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A vm for native code in guile

From: Stefan Israelsson Tampe
Subject: A vm for native code in guile
Date: Mon, 2 Jul 2012 09:53:43 +0200


As Noha said, it's not that difficult to hook native code in. But to have something maintainable
and bug less will be a challenge. To mitigate this having all code in scheme could be wise.
Anyway I can now compile simple functions to native sequences of machine code but with some
tools around it so let me explain the setup.

The idea is that To have a set of registers that is not touched, the registers are

vm   -   points to a table with vm specific datastructures like free variables etc.
jmp  -   a pointer to a jump table
rbx  -    neeeded to be maintained because of C conventions.

The sellected registers will not be changed during a C call and is therefore not needed to be stored when calling out
to C (for x86-64, for x86 you do not have this possibility)

The vm contains at the moment,
vm-r12       |
vm-r14       | Stored registers according to the C convention    

vm-clo       | free variable table

vm-obj       | object table

vm-c         | C - function table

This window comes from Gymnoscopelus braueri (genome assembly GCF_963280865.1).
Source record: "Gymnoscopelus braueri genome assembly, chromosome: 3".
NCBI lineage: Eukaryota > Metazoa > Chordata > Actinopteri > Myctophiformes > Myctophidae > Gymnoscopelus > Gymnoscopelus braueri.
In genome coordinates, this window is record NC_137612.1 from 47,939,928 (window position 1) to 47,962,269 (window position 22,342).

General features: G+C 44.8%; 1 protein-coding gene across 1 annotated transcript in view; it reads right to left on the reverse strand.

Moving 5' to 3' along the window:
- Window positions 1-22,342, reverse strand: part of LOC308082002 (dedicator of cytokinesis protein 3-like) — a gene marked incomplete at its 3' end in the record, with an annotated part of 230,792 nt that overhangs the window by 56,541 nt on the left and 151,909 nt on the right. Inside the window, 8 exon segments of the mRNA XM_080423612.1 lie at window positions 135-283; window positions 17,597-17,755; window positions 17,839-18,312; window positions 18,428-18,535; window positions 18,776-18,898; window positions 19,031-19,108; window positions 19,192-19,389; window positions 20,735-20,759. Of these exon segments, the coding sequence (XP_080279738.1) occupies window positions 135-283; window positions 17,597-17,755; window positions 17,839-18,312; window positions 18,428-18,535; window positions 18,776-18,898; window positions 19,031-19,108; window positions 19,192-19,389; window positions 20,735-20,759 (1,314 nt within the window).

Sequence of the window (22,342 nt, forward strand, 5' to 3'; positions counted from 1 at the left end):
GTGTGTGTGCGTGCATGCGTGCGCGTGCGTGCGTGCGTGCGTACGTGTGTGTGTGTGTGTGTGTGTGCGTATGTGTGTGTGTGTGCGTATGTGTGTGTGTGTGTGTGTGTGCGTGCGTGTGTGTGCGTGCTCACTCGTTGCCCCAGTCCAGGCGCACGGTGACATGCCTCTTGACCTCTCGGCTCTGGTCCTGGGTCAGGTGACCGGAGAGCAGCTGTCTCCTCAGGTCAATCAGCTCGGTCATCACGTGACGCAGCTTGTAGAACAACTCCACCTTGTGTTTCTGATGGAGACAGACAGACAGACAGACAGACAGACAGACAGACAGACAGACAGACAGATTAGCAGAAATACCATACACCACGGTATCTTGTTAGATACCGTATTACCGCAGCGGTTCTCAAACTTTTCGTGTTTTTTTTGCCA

ret            | A return adress

The generated instruction could feature
1. Pure machine instructions for fastpaths.
2. The option to jump to a vm instruction like a named goto. Then ret needs to contain a return adress
3. The option to call a C function using the function table

So the idea here is to keep some of the vm:ness of the setup in order to keep code complexity low.
Also rsp ands tbp are used to match sp and fp in the guile-2.0 VM.

The general impression after looking at about 142 instructions are that the bytevectors will be typical 10x
larger then the VM bytevectors e.g. there is a good compression ratio by using the VM ops. On the other hand
we do save space by not inlining everything.

Anyway this is indeed a fun exercise and I see it as a testbed for implementation strategies and as a fun testbed
for assemblers in guile. The examples that can be run does not include looping (yet) so it's really not that useful but
in a matter of a week I would expect that some loop benchmarks can be done.

An example currently look like,

(use-modules (native vm init))
(use-modules (native vm jit))
(define (f) (vector 1 2 3 4 5 6))
(jit f)
execute native
execute native/finish
$2 = #(1 2 3 4 5 6)


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